Kool's brother checks out

So sorry to see this guy leave us. His band had its greatest commercial success with "Celebration" and thereafter, but its early stuff was even better. I have played this album maybe a thousand times, maybe more:

Jersey City guys they were, before they went Hollywood. Swing on, Khalis.


  1. Okay, I hope you don't think I'm being overbearing but I've been up all night and sharing these stories is therapeutic. Kool and the Gang stayed at the Portland Hilton back in the day when I was in banquets. I saw J.T. and another man in the coffee shop and I went over and said, "Have a good time in Portland." J.T. - the lead singer with the unfortunate name of James Taylor - just said, "Will do." He absolutely exuded coolness - he couldn't help it. Later I was told by one of my houseman - the legendary William Ceasar - that the band invited him upstairs to have a drink with them. William would go on to be an actual hero when he drowned trying to save some kids in the Columbia River but at the time he was a young African American man who projected a great deal of cool himself. They were there for a couple of days and then we all went across the street to - was it still the Paramount? Anyway, about 6 of us had great seats in the first row of the balcony and it was quite a spectacle. We partied like fools and the band was just ridiculously great. I saw the Commodores, the Jackson's Victory Tour and the Brothers Johnson back in the day and they were like that: Total musical excellence combined with serious show business. Tons of choreography including this move where two horn players locked arms back to back and then the one leaned forward suddenly causing the other to do a flip over his head. We're talking serious show business here.
    I was a bass player then and Kool was not a flashy type bassist like I had seen like with the Brothers Johnson guy who was on Thriller, etc...Kool just put down a solid foundation all the while working it with the charm on the audience and before too long I got it. Kool was driving the whole band and his thump was righteous. It was a case of less is much more.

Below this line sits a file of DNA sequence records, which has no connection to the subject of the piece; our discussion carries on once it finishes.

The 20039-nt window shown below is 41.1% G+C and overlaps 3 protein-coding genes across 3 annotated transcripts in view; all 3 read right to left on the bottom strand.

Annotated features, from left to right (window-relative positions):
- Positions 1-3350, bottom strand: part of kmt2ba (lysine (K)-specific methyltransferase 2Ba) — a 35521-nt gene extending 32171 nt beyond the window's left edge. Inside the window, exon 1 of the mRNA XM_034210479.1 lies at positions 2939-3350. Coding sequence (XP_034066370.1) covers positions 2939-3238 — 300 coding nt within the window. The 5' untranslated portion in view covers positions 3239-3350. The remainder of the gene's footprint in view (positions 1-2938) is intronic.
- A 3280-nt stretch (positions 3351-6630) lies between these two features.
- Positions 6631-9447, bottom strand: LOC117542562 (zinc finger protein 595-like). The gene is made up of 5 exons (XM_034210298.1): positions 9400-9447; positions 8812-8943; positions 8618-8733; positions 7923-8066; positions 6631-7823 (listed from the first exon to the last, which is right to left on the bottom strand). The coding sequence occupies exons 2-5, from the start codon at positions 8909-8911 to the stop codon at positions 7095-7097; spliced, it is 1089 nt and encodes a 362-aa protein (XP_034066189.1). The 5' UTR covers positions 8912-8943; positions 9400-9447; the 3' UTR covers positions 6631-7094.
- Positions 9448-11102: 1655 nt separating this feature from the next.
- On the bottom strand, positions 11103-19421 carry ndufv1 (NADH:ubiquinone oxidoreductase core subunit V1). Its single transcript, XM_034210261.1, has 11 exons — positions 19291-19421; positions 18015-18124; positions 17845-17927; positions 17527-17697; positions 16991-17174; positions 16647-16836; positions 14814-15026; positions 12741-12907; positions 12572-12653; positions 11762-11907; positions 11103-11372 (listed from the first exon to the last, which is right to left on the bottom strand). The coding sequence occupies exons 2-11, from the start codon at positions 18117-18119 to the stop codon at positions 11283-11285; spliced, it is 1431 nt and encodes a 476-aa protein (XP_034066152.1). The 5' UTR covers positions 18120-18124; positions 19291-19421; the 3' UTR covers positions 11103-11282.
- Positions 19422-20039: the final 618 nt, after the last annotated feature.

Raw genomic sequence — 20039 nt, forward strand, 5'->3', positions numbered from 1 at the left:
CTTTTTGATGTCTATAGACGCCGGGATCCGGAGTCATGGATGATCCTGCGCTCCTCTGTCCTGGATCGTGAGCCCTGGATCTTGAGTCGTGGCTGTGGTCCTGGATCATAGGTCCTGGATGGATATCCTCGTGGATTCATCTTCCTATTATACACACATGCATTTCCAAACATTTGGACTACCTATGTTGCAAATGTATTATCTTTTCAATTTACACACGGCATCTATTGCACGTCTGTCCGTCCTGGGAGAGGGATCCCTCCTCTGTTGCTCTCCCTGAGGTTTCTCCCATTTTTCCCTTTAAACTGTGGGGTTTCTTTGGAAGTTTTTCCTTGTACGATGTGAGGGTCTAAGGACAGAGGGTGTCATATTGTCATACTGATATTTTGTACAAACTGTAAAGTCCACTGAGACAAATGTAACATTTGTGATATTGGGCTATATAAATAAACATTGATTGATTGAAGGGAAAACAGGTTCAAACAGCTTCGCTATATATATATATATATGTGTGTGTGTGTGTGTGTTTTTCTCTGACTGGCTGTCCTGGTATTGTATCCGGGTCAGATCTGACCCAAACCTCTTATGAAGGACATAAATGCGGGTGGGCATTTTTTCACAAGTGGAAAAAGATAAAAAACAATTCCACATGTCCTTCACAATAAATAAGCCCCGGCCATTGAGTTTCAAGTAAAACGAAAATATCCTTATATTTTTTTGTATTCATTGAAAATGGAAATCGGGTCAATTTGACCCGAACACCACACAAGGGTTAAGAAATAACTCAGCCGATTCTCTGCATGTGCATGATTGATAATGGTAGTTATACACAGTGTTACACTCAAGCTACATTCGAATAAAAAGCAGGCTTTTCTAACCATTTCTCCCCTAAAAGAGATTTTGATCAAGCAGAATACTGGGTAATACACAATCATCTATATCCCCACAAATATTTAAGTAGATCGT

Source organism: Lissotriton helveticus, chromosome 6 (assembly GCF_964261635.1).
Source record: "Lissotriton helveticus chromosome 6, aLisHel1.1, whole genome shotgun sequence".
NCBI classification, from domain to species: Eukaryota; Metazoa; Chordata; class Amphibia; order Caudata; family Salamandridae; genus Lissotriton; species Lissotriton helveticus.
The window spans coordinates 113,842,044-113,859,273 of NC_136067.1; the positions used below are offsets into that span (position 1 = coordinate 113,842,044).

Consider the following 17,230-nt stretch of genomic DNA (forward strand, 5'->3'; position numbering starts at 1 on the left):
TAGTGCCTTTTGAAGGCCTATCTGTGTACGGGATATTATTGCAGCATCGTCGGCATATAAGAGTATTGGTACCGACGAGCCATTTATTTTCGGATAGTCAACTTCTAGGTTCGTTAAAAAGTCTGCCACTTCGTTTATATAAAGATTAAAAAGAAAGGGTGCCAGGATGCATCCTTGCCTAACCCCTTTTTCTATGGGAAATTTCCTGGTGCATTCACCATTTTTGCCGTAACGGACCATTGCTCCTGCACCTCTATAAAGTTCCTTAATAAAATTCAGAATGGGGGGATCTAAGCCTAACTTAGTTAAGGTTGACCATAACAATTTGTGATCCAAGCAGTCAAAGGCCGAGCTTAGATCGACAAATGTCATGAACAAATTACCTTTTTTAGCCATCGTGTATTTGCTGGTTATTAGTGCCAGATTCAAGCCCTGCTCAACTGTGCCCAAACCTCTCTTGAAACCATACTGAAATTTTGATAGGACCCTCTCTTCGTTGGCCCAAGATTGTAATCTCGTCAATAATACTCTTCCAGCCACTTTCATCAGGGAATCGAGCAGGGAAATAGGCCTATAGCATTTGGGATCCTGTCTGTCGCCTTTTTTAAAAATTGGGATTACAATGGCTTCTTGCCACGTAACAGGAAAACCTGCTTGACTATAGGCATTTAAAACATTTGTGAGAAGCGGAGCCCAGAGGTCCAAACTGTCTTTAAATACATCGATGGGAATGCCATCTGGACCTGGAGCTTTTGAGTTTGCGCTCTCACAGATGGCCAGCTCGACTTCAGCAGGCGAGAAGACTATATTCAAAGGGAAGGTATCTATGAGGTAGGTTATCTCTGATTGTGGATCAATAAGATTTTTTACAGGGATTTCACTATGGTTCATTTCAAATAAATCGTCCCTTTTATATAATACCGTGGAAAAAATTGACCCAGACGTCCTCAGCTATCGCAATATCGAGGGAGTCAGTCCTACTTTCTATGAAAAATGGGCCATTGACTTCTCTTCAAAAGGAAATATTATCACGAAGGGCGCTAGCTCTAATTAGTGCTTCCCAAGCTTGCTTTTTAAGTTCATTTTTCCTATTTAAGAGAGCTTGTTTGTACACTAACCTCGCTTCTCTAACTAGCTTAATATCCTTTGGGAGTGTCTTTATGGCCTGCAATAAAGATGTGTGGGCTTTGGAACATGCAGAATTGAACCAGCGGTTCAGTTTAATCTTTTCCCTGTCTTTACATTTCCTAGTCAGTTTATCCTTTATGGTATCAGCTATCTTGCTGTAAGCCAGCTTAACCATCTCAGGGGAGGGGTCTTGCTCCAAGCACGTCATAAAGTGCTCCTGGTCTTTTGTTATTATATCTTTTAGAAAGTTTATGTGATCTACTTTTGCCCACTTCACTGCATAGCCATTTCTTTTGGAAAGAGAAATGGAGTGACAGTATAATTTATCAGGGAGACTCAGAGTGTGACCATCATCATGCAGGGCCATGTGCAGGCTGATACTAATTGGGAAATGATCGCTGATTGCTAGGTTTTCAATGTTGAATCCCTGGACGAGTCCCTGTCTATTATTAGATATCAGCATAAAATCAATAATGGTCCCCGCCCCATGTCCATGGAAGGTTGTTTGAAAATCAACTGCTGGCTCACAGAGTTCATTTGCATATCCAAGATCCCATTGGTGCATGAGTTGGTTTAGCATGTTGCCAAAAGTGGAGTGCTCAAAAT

During those years the waiters had one show business move ourselves. There would be an ice cream "bombe" that we would parade out with small fires in a dish or sometimes sparklers all led by a waiter with a flaming sword. They would dim the lights and move spot lights around while I would be at the flambe station trying to make some heated rum produce around 4 feet of flames. This was the heated cherriess jubilee sauce that the waiters would grab and then dress the ice cream before serving it. Many mishaps followed of course like when they put the steps to the stage in front instead of on the sides. I kept hearing the crowd gasp in distress so I looked over and saw 3 waiters on the ground with ice cream on them. Another time my lazy boss knew the executives were in town and said, "I'll do the flambe station tonight" to impress them. I told him it was an art form but he wouldn't listen and overheated the rum. When he took the lid off the whole thing just went up in flames. He dropped the container and the top of 6-foot table was now engulfed in fire. So things did not always go well, but the main thing that was hurting our presentation was the music. The song was the theme to the movie Superman and it was a dud. I finally talked the boss into trying "Celebration" by Kool and the Gang and I asked William Ceasar if he would carry the sword and to please think about doing some steps. You know: Liven it up. William got it. One of the first times we tried it the banquet was for around 800 young people. The lights came down and the music kicked in. William went into his moves with some waiters doing steps as well. Not all of course but some. The place exploded. When it was over the crowd kept on cheering and there was this excited buzz throughout the dessert course. We used "Celebration" from then on.

  2. Thanks for the memory of William Ceasar. He was quite the fellow. There was also the Mother's Day flaming chiffon and chignon. The Hilton was a fun place to work back in the day.


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